As mentioned above, it is difficult to identify the decisive social causes of the decline in the substantive birth rate. The relationship between socioeconomic factors and cultural factors is also very complicated. It is important to keep this point in mind in the development of any policies in response to population issues. In addition, there is, in fact, an important issue that legislators must be conscious of when realizing policies in the form of legislation. The Basic Act for Measures to Cope with Society with Declining Birthrate in 2003 and the Act on Overcoming Population Decline and Vitalizing Local Economy in 2014 were enacted in response to the rapid progression of Japan’s birth rate decline and aging population. These two laws are classified as so-called “policy laws” and have different characteristics from the more typical images of a law, such as the Civil Code and Penal Code.
In modern states, the enactment of laws has become an important means of responding to various social issues and realizing a diverse range of public policies. In quantity terms, most laws are resource-allocation policy laws, whose focus is the allocation of social resources, goods, and services and the promotion of a certain level of socioeconomic policy. These various policy laws, many of which have the words “Basic Act” in their title, stipulate the organization and authority of the bodies charged with implementing the policy, and the guidelines and procedures for their activities. They consist of advisory provisions and program provisions. There has been a sharp rise in the number of these basic acts since the 1990s, probably because the burden on politics has increased as society has become increasingly complex.
What are the problems inherent in policy laws?
Legislation in the modern state is characterized not only by the growth in resource-allocation policy laws, but also by the growth in the actual number of laws being enacted in general. The changes in the nature of the Cabinet Legislation Bureau are often mentioned. Also, the fact that the Legislative Council of the Ministry of Justice is no longer a permanent council is, in fact, a major change in that it indicates the shift in the roles of experts in society. These things could collectively be described as a major transformation in the foundations of governance. In response to such phenomena, serious study is underway in the legal philosophy field of legisprudence, which explores the quality of legislation and the question of what makes a good legislative system, into the establishment of a normative theory of legislation. The situation regarding policy laws such as basic acts is one of the serious issues that such studies must consider.
One of the most important issues surrounding policy laws is whether or not appropriate conditions for the legislation have been established, which, put another way, deals with the limitations of legislation. Specifically, we are seeing cases in which laws are proactively becoming involved in issues that concern morals, national consciousness and individual values, and these laws are being used as a way to advertise policy. For example, the Act on Overcoming Population Decline and Vitalizing Local Economy sets out in Article 2 as one of its fundamental principles, “the establishment of an environment for the formation of a society in which people can have hopes for marriage, childbirth and raising children, on the basis that decisions on marriage and childbirth should be left to the individuals concerned.” One cannot help gain the impression that, rather than a law, this is an advertisement of policy.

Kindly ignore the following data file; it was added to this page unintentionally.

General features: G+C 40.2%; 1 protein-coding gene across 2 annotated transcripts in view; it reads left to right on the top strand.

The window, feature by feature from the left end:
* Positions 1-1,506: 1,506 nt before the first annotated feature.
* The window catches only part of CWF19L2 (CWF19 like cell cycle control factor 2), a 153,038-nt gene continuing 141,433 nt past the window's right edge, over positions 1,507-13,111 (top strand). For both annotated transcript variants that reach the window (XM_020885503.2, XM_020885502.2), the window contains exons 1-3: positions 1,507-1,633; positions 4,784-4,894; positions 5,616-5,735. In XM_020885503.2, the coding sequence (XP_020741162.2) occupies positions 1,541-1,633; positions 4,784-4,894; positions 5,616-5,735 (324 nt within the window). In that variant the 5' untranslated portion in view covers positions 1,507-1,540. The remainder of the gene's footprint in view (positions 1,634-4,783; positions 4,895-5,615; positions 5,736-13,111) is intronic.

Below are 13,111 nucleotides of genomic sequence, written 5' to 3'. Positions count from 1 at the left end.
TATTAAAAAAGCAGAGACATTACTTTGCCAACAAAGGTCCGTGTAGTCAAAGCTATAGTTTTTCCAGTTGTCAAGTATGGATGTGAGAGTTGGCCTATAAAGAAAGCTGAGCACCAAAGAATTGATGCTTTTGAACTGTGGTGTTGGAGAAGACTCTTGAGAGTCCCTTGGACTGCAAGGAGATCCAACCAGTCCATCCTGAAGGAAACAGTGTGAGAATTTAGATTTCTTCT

Can legislation be an effective prescription for a society in population decline?
Let us go back to our original question. Should legislation really be the prescription for a society in population decline? By their very nature, policy laws may not be able to avoid a certain political character. However, until now, I would argue that there has been a shared recognition that the contents of laws should be matters that are appropriate to be realized through the authority and power of the state. Even if the advent of a society in population decline is “an unprecedented state of affairs” (preamble of the Basic Act for Measures to Cope with Society with Declining Birthrate), it is actually for that very reason that we should be more cautious about making unreasonable demands of legislation that it be the prescription for our society in population decline. This, at this point in time, is my tentative answer to this question.
- Yachiko Yamada
Professor, Chuo Law School, Chuo University
Areas of specialization: Legal philosophy, Civil Law
- Professor Yamada graduated from the Department of Law, Faculty of Law, Chuo University, and completed the Master Program of the Private Law Course, Graduate School of Law, Chuo University.
Publications include, Contract Law Theory of Liberty [Jiyu no Keiyakuho Riron] (2008, Koubundou Publishers), and her recent contributions to legisprudence include “Legal Philosophy of Legislation: Reconsideration of Legisprudence” [Teidai Rippo no Ho Tetsugaku – Rippogaku no Saiteii], The Annals of Legal Philosophy 2014 (2015, Yuhikaku Publishing), “Skepticism of ‘Legislation’ as Collective Decision-Making – From the Perspective of Private Law” [Shugo Kettei to shite no “Rippo” – Shiho no Shiten Kara], Legisprudence Academic Forum – Changes in Constitutional Democracy and Reorganization of Legisprudence (Special Issue) [Rippogaku Gakujutsu Forum – Rikken Minshu-sei no Hendo to Rippogaku no Saihen “Tokushu”] (2015, The Horitsu Jiho Vol. 87, No. 8), and “Chapter 7: Process of Reform of the Civil Code (Law of Obligations) and the State of Legislative Process – From the Perspective of Philosophy of Legislation” [Dai 7 Sho, Minpo (Saikenho) Kaisei Katei to Rippo Katei no Arikata – Rippo no Tetsugaku no Shiten Kara], Reform of Legislative Practice [Rippo Jissen no Henkaku], edited by Makoto Ida and Yoshihiro Matsubara (2014, Nakanishiya Publishing).